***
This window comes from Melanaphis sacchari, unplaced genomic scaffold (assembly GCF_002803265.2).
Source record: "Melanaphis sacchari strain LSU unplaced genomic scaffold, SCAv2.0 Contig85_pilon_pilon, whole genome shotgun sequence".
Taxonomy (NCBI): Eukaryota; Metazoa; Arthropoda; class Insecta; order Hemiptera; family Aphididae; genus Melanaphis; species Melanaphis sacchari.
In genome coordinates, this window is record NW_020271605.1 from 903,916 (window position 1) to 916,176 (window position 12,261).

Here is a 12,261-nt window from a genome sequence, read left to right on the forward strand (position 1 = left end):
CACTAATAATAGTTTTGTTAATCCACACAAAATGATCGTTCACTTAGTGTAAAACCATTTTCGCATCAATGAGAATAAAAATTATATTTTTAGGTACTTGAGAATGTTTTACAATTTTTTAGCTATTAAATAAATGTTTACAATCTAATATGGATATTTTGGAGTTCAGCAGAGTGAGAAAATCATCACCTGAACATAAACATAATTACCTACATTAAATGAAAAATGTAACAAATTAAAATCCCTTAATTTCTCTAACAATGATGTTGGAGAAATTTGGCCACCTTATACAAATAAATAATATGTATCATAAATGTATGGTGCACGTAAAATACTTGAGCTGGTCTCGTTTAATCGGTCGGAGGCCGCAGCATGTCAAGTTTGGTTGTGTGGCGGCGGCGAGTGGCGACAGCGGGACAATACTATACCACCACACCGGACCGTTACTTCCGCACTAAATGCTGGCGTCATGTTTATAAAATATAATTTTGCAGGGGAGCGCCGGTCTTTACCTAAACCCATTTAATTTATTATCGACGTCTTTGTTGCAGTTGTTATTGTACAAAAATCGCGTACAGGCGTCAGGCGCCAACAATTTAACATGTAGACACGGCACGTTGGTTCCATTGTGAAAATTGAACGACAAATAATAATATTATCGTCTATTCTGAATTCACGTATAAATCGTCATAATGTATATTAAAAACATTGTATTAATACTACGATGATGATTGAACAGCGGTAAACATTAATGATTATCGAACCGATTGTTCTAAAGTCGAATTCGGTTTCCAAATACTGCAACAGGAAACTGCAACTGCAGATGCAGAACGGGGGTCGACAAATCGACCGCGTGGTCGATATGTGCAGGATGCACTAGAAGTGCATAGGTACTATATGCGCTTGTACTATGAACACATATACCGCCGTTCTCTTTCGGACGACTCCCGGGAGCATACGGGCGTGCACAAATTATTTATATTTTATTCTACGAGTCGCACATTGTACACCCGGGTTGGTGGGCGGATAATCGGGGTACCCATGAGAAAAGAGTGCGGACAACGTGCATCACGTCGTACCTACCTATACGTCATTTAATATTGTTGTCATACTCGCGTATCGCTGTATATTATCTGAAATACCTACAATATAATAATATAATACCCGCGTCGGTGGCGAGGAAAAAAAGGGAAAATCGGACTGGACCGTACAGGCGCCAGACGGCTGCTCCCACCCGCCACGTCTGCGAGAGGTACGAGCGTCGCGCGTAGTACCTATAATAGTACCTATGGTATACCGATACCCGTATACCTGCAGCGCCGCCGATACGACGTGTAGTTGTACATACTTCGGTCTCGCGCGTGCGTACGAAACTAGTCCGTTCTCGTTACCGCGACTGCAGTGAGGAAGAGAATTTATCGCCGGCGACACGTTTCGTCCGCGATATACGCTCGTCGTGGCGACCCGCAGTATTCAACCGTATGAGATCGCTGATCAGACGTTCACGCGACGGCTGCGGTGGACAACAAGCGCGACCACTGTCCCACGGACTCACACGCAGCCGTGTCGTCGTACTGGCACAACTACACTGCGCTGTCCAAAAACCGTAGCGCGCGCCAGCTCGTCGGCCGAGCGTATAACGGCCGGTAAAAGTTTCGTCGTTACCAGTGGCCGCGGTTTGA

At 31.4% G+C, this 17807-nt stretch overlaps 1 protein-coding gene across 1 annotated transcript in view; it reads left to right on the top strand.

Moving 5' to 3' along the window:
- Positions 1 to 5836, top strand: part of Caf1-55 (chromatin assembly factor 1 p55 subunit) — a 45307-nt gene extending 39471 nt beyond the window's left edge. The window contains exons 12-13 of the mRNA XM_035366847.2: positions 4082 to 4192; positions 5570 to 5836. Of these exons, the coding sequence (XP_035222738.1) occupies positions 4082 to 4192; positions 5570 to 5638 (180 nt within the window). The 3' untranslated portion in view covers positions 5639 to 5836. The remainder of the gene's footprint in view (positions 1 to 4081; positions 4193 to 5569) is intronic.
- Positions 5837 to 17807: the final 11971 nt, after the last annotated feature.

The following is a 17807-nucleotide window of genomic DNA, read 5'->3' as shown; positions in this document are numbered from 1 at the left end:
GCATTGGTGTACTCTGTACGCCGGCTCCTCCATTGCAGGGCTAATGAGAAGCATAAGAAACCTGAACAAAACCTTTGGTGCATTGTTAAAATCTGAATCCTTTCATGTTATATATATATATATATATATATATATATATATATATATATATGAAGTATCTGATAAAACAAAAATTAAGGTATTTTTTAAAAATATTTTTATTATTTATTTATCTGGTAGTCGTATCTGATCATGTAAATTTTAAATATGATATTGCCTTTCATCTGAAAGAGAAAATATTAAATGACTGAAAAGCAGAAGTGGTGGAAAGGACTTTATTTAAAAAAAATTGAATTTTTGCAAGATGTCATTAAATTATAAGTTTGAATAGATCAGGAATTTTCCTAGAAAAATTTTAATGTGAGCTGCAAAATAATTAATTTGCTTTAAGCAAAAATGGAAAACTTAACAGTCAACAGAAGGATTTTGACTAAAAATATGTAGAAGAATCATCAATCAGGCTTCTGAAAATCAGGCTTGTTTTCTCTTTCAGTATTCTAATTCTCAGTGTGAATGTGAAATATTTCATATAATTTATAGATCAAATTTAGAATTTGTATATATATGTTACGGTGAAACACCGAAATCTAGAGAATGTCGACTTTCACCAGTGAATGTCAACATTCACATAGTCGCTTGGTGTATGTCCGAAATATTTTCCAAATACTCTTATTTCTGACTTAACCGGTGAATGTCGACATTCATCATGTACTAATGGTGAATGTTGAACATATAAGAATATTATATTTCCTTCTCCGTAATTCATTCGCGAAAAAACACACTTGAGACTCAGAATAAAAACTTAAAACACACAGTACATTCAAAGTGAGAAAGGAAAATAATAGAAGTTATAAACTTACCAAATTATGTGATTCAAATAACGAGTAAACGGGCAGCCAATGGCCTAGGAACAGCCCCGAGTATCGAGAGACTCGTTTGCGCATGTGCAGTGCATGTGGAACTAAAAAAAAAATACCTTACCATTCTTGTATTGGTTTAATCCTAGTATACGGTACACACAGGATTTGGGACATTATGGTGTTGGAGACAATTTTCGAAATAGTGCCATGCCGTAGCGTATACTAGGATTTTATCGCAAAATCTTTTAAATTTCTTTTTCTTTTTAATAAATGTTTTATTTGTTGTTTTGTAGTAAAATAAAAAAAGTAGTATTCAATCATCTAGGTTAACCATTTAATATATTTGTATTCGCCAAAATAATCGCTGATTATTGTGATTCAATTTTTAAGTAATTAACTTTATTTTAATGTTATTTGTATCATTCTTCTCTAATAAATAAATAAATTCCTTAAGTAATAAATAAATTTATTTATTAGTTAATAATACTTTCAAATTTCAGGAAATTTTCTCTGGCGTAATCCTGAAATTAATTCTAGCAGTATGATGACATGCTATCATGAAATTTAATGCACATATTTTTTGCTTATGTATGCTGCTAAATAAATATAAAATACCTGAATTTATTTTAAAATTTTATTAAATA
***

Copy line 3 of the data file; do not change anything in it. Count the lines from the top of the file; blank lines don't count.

Taxonomy (NCBI): Eukaryota; Metazoa; Arthropoda; class Insecta; order Hemiptera; family Aphididae; genus Melanaphis; species Melanaphis sacchari.